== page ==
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Self-Care for Nurses Because YOU Make a Difference

Nurses work tirelessly to improve patient outcomes, support the medical community and advocate for their patients. According to the American Association of Colleges of Nursing, 4.7 million registered nurses work nationwide, making nurses the largest component of the healthcare workforce.  

The importance of nurses cannot be overstated, as nurses make a difference in the lives of countless people, often in ways that go unnoticed. Therefore, nurses must take care of themselves to avoid burnout so they can continue to enhance the well-being and lives of others. Healthcare leaders, policymakers and nurses must prioritize self-care for nurses to help address today’s nursing shortage, battle burnout and improve job satisfaction for healthcare workers.  

In this blog, we will discuss nurses' importance, how they make a difference and the critical need for self-care in nursing.  

The Importance of Nurses and How You Make a Difference 

Nurses play a critical role in the healthcare industry. Nurses are responsible for the direct care of patients, administering medications and monitoring vital signs. They also help educate patients on better managing their health conditions and assist them through preventive interventions and consistent monitoring. In addition, nurses are the first point of contact for patients and their families, aiding in establishing trust and building relationships.

Moreover, nursing professionals improve care by ensuring patients receive the highest quality of care possible. They collaborate with other healthcare professionals to develop care plans and implement treatment strategies. According to the American Association of Colleges of Nursing (AACN), most healthcare services require care and involvement by nurses.

The AACN recognizes the true importance of a nurse, highlighting that registered nurses are increasingly needed in both acute care and community environments, including:

  • Private practices 
  • Health maintenance organizations 
  • Public health agencies 
  • Primary care clinics 
  • Home health care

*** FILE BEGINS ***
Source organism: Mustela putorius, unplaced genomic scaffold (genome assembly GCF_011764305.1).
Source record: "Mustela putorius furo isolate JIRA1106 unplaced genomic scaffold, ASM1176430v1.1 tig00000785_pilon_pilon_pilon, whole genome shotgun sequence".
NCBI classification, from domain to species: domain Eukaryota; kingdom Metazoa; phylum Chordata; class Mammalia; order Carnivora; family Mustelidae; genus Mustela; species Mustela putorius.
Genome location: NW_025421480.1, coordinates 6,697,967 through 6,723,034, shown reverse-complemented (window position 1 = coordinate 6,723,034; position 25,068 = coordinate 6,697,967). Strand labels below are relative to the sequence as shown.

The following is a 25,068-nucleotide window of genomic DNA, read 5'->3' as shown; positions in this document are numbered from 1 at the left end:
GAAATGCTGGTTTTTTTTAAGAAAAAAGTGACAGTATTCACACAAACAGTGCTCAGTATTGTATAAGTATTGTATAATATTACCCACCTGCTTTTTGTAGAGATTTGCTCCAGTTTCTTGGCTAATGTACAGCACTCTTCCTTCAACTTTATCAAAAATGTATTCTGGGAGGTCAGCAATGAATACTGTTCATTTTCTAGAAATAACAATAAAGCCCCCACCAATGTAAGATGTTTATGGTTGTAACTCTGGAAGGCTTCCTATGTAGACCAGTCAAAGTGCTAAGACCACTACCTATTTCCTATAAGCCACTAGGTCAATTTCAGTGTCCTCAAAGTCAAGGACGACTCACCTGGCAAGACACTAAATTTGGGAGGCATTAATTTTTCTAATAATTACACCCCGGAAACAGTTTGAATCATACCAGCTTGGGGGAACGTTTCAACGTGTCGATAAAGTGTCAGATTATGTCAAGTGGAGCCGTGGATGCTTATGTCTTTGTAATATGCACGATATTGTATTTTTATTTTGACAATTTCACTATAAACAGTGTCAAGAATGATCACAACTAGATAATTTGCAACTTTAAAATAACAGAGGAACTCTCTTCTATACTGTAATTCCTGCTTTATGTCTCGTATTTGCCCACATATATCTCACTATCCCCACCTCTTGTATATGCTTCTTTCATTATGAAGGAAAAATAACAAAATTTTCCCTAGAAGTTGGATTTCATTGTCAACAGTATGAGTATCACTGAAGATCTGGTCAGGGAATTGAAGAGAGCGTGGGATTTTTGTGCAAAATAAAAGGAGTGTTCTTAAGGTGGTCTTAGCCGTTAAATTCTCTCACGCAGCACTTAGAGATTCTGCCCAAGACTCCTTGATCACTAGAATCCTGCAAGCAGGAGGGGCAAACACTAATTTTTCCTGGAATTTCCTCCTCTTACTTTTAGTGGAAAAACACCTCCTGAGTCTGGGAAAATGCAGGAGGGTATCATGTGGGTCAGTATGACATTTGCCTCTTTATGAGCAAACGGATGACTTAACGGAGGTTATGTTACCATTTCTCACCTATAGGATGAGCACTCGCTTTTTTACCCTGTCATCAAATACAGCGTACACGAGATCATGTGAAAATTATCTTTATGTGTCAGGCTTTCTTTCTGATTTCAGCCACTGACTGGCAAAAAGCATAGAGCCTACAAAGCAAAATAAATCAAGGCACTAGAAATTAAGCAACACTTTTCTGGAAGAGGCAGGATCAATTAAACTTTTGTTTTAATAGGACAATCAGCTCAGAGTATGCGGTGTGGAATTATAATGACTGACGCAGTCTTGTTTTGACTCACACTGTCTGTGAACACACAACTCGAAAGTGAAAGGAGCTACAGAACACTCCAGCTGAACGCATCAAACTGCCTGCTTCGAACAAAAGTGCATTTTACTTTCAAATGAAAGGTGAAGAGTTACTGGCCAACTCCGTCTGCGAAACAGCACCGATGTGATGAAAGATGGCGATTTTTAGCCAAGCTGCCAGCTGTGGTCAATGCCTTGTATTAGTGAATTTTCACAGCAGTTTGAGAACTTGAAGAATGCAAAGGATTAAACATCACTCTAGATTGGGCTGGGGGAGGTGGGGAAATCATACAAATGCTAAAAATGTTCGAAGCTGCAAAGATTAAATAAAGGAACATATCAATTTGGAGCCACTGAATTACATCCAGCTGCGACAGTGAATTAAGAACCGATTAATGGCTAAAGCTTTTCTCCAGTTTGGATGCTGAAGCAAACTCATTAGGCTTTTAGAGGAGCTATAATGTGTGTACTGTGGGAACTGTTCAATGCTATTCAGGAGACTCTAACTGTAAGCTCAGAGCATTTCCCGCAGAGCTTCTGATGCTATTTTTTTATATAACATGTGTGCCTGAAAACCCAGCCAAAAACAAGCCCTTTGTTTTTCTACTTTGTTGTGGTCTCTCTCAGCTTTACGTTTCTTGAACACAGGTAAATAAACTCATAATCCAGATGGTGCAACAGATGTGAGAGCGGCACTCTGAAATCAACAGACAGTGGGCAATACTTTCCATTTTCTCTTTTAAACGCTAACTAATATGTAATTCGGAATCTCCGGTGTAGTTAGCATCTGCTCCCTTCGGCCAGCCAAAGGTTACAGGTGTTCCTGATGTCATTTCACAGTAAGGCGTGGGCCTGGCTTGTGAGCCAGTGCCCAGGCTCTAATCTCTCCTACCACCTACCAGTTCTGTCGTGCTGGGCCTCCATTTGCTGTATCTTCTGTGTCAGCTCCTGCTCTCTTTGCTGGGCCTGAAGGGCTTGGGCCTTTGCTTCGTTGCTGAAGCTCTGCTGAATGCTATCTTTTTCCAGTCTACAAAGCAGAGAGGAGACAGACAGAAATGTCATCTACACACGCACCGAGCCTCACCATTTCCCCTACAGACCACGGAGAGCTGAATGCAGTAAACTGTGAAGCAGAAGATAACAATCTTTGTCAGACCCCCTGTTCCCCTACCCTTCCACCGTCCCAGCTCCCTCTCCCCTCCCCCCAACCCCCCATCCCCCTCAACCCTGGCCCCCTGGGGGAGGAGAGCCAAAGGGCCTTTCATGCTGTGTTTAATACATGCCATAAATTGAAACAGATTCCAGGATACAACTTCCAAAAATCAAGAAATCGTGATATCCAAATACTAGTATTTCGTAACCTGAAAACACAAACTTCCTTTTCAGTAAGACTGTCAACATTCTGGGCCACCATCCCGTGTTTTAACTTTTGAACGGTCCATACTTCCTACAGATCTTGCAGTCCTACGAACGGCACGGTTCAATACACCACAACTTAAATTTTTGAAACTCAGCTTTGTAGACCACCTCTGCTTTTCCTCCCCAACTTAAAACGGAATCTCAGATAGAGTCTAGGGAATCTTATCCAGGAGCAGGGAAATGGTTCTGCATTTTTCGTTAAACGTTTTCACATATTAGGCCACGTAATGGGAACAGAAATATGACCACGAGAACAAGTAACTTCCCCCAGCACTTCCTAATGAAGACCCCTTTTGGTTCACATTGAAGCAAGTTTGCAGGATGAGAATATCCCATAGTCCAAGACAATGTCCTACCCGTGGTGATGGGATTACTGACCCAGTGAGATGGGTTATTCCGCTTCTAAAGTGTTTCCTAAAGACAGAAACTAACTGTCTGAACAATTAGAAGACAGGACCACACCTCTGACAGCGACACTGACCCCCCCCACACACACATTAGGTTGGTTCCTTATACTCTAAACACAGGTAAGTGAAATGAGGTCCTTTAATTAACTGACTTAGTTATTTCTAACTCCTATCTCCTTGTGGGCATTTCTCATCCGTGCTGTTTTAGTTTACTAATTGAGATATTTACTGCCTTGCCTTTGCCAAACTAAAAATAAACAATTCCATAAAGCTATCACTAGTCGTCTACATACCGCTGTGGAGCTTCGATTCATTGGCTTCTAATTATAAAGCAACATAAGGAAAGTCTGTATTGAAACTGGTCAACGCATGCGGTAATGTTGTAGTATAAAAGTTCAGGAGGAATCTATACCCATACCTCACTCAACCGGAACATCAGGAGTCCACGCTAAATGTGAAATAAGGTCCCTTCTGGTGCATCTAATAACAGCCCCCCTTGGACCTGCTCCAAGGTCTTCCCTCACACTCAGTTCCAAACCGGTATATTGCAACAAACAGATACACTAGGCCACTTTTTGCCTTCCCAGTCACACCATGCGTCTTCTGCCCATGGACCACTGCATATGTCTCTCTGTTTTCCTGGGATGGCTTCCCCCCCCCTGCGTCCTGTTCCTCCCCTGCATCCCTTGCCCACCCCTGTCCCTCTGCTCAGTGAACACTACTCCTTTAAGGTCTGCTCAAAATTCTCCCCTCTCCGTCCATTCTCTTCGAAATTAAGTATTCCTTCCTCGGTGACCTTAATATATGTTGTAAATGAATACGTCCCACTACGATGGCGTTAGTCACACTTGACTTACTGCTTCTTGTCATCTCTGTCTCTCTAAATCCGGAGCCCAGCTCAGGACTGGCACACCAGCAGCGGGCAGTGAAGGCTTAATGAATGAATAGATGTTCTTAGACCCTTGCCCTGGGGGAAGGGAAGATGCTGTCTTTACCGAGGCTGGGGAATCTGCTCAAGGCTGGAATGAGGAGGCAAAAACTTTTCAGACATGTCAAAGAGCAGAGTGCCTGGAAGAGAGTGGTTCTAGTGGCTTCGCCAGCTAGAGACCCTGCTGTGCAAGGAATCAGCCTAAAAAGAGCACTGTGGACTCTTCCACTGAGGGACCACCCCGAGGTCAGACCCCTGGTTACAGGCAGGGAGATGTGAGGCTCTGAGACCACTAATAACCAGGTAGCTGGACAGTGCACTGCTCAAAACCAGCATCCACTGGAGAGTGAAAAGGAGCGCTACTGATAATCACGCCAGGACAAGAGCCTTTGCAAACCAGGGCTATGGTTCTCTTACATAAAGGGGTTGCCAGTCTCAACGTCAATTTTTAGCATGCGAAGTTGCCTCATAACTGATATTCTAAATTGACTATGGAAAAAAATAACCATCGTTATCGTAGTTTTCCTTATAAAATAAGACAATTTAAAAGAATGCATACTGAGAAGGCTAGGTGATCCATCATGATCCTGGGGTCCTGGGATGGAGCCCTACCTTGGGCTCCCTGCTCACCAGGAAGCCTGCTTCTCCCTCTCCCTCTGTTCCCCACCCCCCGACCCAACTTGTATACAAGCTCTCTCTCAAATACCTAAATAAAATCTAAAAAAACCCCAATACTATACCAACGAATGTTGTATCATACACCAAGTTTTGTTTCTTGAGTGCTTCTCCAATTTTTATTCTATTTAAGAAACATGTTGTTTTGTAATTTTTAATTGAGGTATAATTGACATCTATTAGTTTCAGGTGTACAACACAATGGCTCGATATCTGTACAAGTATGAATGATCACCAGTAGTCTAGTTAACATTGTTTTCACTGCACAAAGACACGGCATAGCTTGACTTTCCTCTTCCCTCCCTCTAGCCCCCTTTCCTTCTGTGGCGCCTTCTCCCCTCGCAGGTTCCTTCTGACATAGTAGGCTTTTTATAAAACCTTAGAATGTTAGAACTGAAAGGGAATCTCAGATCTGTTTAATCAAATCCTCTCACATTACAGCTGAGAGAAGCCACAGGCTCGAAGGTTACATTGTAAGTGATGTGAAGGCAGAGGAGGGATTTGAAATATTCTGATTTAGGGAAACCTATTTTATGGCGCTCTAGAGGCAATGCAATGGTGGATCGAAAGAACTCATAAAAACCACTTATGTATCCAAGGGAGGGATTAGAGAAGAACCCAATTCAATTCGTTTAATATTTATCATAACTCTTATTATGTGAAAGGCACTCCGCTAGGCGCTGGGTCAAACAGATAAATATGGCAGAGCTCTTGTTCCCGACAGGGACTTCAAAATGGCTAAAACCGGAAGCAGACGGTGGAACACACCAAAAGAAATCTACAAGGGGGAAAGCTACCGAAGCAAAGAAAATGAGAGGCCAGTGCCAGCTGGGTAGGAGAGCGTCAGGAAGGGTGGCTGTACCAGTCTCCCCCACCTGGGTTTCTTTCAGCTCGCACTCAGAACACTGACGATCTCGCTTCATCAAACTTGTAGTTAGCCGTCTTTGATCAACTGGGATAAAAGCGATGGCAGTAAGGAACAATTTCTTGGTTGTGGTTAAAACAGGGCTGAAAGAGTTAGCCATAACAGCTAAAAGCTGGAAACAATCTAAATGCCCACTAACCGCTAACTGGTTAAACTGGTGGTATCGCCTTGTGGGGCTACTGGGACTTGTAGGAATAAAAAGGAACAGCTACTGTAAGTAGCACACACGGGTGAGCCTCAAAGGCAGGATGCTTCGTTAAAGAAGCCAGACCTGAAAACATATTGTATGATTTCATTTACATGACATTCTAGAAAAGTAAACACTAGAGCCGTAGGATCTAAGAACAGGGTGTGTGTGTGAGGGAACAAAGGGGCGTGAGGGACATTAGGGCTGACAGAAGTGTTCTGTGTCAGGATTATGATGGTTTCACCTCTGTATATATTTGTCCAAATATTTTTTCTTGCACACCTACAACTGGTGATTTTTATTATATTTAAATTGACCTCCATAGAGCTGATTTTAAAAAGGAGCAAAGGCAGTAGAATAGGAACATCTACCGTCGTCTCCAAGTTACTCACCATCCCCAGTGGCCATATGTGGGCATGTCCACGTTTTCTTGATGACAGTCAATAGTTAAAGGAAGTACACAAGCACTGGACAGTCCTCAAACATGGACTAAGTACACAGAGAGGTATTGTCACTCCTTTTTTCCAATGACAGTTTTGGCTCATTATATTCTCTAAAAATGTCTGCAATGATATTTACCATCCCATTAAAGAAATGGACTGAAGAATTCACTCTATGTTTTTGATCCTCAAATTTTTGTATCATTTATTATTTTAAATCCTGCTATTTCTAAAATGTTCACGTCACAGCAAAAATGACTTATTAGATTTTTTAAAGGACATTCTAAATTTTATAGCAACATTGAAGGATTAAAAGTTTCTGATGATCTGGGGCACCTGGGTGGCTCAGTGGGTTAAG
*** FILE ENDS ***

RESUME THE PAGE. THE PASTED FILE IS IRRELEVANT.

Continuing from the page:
• Nursing homes 
  • Nursing school-operated clinics 
  • Schools 
  • Mental health agencies 
  • Hospices 
  • The military 
  • Nursing education
  • Healthcare research

Nurses also support patients and their families emotionally, ensuring they feel comfortable and well-cared for. They act as the voice of the patient, advocating for their rights and ensuring their wishes are respected. If you are pursuing a career in nursing or currently working as a nurse, it’s crucial to realize the positive impact you make in bettering the lives of others - you make a difference.

The Urgent Need for Self-Care in Nursing

According to a survey published by the American Nurses Foundation,  56% of nurses currently report feeling the effects of burnout, with 40% of nurses surveyed reporting to finding their workload overwhelming them. In addition, nearly two thirds of those who reported feeling this mental exhaustion also reported to not seeking out proper mental health support to assist. This demonstrates that, despite nurses' integral role in the healthcare industry, they often neglect their own self-care.  

The long hours, high stress and emotional demands of the job can take a toll on nurses, leading to burnout and other adverse health outcomes. As reported by Zippia,  95 percent of nurses reported feeling burnt out between 2020 and 2023. The same study found that nearly 30 percent of all nurses working in the United States quit their jobs in 2021. 

The correlation between burnout and retention challenges is undeniable, especially considering such a large fraction of the nurse workforce quit following a demanding and exhausting pandemic. As a result, nurses must prioritize their own self-care, and, equally as important, healthcare leaders and policymakers must take action to protect the physical and mental health of nurses, providing proper support and resources to ensure the opportunity for proper self care for nurses 

Recognizing and Preventing Nurse Burnout

Nurse burnout is often a result of the nursing occupation's long hours, high stress and emotional demands, leading to physical, emotional and mental exhaustion. Nurse exhaustion can have serious consequences, including decreased job satisfaction, increased absenteeism and reduced patient outcomes. In fact, the leading reason nurses quit their jobs is because they feel overworked. Another concerning statistic found that 40 percent of burnt-out nurses experienced “compassion fatigue” in the last three years, which occurs when exhaustion makes it difficult for nurses to empathize with their patients.

Healthcare leaders must monitor their workers for signs of burnout and take action to intervene before it’s too late. Common symptoms of burnout include:

  • Lack of enthusiasm and confidence from nursing staff
  • Irritability and lack of empathy toward patients
  • A decline in physical health and recurring illnesses among staff
  • Reports from staff that they feel overworked or underappreciated
  • General signs of exhaustion, such as chronic tiredness, impaired decision-making, moodiness or slow reflexes

3 Ways Nurses Can Find Relief from Burnout

Nursing is a unique profession that requires immense dedication and compassion. However, nurses must take preventive measures to avoid burnout, as it affects their health, job satisfaction and the quality of care they provide to patients. Without energy and empathy, nurses are more prone to making errors in their practice. Studies show that burnt-out nurses are more likely to deliver erratic and incomplete care; when nurses are withdrawn or unhappy in their role, patients take notice.